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Pnin confronts the alien with remarkable courage; although he doesn't come away well from hardly any of his encounters in the US, he remains hopeful and optimistic in the face of loss and disaster. He is undaunted by the mockery of cruel colleagues who see him as a buffoon and a source of amusement, focusing with single-minded intensity on his own work. He soldiers on despite the outdated time schedule that lands him on the wrong train, and instead uses the opportunity to explore his memories which, although not entirely positive, leave him with the distinct impression that he has friends from the past in his audience. His misadventures with trains, buses, and washing machines find him perplexed but rarely despairing.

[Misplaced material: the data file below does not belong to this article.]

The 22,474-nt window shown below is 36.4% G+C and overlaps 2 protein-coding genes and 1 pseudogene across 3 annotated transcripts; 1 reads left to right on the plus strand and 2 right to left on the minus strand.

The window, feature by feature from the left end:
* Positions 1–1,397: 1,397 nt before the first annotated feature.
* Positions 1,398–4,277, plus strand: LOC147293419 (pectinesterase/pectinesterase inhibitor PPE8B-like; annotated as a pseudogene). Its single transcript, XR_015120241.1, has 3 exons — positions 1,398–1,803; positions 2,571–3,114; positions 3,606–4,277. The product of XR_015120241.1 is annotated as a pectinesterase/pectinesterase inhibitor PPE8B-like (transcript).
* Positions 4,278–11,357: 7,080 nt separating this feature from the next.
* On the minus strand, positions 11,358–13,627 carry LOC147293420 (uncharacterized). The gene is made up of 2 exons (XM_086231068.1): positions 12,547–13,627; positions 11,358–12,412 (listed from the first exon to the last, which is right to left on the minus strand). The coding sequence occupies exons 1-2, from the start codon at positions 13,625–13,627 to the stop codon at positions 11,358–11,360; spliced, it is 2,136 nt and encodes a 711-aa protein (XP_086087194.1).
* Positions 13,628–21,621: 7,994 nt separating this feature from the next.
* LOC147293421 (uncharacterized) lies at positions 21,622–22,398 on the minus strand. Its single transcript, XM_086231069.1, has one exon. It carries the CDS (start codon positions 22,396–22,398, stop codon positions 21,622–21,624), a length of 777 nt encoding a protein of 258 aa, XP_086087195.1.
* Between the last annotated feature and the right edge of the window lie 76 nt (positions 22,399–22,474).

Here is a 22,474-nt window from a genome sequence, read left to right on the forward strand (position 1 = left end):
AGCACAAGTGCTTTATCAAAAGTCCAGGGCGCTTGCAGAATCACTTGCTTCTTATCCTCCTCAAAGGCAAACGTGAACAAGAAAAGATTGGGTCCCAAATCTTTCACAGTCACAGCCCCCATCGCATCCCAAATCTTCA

His relentless optimism follows him in everything he does, and he wields it both consciously and unconsciously; he ignores (never really hears?) the news that he might be forced to give up his room, and loses himself in memories of the Russia of his childhood after watching Soviet propaganda. More deliberately, he once again welcomes the return of his truly terrible and utterly untrustworthy wife—an example of the unfailing optimism that almost unfailingly leads to pain. He embraces pain, though, seemingly as the price to be paid for contact with the alien, as when he leaves Waindell College not with an air of defeat, but rather with excitement and curiosity about the now-wide open future “where there was simply no saying what miracle might happen.”
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